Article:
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The Importance of Boundaries in a System Riddled with the Disease of Addiction

We often hear, “nothing changes if nothing changes.” Sometimes easier said than done in a system that is being held hostage by the disease of addiction. Addiction, unfortunately, is not a spectator sport. All members of the family “get to play” whether they want to or not. Family members find themselves walking on eggshells in their own homes for fear of how the addict will react. This fear keeps the system stuck in bondage despite the negative consequences.

Many family members share that they have attempted to make changes. Still, the addict is much more resilient than they are to get what they want and are successful at breaking through established boundaries. The family members are often unwilling, too tired, scared, and conditioned not to HOLD THE LINE. We use this term to describe what it means to set the boundary and not waver. The problem is that the addiction teaches your loved one to be relentless, manipulative, and charming to get the family member to bend their boundary.

Rocking the boat is essential to creating change in the system; however, addiction breeds secrecy and expects the family members to remain silent. The family members remain fearful, knowing that they are behaving in unacceptable ways and enabling their sick loved one to do the same by staying safe in their comfort zone of dysfunctional patterns.

Family members often ask, “What is a boundary, and how do I begin to set new ones that will impact my loved ones and myself?”


What is a Boundary?

Boundary: A line that marks the limit of an area, a dividing line.

A limit or space between you and the other person, a clear place where you begin, and the other person ends. The purpose of setting a healthy boundary is to protect and take good care of you. (Webster’s Dictionary)

Healthy boundaries can serve to establish one’s identity. Healthy boundaries can help people define their individuality and help indicate what they will or will not hold themselves responsible for. If you are tired, stressed, emotionally drained, feeling sad, hopeless, resentful, or angry, then you might be suffering from POOR boundaries.


Road map to assist in creating boundaries


B- Behave in ways that demonstrate your authentic self. Does Saying yes enable me to show up impeccably? If not, it’s unacceptable, and the answer is no.

O- Own your power to make decisions. You always have a choice. Most importantly, you have the right to change your mind and renegotiate.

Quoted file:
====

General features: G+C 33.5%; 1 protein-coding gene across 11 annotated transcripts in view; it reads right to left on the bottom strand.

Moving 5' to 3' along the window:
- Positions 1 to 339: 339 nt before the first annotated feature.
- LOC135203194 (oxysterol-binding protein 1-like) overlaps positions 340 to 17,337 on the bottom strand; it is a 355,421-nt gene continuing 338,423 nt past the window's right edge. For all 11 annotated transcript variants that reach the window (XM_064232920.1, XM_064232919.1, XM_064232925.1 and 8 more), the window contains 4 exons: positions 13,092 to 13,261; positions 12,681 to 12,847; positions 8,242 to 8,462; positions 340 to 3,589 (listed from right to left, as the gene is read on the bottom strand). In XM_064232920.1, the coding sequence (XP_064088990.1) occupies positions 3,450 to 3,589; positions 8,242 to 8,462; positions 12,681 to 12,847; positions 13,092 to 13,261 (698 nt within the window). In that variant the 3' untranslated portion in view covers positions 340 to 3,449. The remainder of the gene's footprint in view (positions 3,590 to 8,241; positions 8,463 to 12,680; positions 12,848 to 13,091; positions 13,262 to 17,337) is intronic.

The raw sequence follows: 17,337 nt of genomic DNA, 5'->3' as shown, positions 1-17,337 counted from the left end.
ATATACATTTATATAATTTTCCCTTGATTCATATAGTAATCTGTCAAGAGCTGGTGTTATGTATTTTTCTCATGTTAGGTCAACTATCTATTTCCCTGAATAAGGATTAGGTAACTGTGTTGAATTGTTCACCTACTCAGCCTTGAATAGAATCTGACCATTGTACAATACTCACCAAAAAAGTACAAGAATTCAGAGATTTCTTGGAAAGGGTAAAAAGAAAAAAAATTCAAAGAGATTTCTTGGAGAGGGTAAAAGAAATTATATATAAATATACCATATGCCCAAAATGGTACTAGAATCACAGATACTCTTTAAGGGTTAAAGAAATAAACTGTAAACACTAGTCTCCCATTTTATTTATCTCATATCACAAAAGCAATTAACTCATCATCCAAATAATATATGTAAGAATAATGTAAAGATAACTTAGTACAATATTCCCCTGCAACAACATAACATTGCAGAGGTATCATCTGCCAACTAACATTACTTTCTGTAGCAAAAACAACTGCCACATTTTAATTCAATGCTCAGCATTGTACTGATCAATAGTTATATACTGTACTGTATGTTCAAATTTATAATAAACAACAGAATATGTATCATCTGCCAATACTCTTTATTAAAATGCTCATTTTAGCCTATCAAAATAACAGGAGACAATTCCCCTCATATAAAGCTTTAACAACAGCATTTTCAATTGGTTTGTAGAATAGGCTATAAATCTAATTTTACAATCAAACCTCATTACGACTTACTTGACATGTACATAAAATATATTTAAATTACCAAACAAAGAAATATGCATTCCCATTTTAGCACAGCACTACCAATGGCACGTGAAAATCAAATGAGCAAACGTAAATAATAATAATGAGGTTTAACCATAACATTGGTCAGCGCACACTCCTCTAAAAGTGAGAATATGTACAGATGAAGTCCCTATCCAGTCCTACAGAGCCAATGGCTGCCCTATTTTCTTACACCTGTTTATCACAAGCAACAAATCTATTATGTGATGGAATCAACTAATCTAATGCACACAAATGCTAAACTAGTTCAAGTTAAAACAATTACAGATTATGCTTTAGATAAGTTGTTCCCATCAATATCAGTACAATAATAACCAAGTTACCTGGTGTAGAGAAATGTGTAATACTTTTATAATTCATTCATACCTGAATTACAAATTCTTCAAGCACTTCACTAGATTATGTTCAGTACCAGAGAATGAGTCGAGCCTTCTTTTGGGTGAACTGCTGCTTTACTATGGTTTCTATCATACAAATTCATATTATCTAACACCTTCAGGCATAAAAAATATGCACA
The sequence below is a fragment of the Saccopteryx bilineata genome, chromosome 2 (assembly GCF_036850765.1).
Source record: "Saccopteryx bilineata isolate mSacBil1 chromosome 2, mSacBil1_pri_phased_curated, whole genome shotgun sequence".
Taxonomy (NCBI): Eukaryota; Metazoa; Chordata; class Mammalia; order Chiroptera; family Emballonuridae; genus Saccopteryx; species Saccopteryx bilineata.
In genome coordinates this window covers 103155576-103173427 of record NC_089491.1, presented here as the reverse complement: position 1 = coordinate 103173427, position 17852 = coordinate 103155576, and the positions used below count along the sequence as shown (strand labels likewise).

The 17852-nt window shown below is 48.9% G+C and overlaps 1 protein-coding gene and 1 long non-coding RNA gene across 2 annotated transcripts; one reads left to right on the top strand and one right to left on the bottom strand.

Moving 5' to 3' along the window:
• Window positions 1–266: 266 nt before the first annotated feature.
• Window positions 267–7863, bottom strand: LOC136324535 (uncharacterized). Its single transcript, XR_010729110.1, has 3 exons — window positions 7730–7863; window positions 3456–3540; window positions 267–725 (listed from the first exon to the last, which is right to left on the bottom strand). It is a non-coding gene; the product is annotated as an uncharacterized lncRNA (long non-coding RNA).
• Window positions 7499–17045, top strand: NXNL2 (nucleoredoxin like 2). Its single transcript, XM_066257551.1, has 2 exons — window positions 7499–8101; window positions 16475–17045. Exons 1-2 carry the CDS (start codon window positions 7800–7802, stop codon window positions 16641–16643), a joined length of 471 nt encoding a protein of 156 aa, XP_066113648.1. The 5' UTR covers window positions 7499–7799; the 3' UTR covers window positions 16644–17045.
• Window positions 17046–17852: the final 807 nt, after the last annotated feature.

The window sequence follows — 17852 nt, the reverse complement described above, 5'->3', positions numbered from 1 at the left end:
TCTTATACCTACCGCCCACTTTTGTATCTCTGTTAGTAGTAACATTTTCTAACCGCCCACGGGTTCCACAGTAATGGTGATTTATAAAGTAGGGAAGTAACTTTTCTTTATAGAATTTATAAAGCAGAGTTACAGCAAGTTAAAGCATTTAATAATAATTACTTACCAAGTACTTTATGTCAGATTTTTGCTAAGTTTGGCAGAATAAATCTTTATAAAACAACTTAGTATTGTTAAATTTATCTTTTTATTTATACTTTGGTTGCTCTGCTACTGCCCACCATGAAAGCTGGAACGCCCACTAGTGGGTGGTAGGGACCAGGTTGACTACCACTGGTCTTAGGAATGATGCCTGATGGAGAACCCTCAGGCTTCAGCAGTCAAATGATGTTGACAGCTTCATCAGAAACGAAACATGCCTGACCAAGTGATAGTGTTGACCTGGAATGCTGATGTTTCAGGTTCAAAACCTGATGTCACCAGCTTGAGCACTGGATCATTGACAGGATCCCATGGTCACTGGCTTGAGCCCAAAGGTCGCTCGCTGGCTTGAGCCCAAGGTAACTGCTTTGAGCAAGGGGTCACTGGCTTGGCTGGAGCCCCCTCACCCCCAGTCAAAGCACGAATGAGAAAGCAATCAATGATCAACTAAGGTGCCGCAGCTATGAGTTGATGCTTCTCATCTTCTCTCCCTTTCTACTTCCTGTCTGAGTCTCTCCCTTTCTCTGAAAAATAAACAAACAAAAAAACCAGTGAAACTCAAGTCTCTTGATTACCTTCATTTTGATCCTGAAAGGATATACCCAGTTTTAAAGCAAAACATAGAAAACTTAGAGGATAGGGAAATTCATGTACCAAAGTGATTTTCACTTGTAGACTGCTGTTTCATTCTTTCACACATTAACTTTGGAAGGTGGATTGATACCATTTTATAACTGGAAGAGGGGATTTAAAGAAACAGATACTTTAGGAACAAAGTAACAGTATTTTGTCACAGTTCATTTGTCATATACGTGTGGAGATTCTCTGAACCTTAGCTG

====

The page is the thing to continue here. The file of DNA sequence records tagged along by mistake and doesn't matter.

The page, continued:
U- Understand that not everyone will be happy with your yes or no’s. Their reaction is not your responsibility. You may risk disappointing others or even making them angry. Your responsibility is to be true to yourself. You are 100% responsible for your 50% in any relationship.

N- Non-negotiable. Get clear about what you are not willing to waver on. This insight will make your decision timeless and perhaps less painful for everyone involved.

D- Dedicate to self-preservation Ask yourself, will saying yes to this leave me mentally, physically and/or spiritually depleted? If so, the answer is NO – This is a sentence, by the way. Once you declare, “No, that does not work for me,” you do not owe an explanation. I am sure we can all recall when we said yes, when we meant to say no, and the detrimental results that we created for ourselves.

A-ASK for what you want and need. Communicate clearly, so you are understood. Do not assume others can read your mind and know what you need/want. Accept that we all have our limits.

R-Respect your decisions and hold the line. Wavering on your yes or no confuses others. It also creates a space of blurred boundaries which often leave us feeling taken advantage of or disrespected. Remember: We teach people how to treat us by our boundaries.

Y- You, You matter! The yes or no should not infringe on your personal set out standards. You are entitled to self-interest and adopting the motto: “If it’s to be, it’s up to me.”


One slight shift outside your comfort zone can create a tsunami of ripples that have the potential to change the system. The relief you so desire is in the turbulent water that you create. Keeping things status quo is potentially deadly in the arena of addiction. Take a risk, start small, pick the boundary that is not the most challenging and watch the results unfold. This action will give you the strength and courage to continue to stretch yourself and make healthier choices for all those “riddled by the family dis-ease of addiction.”

Remember to HOLD THE LINE; this is where the miracles occur!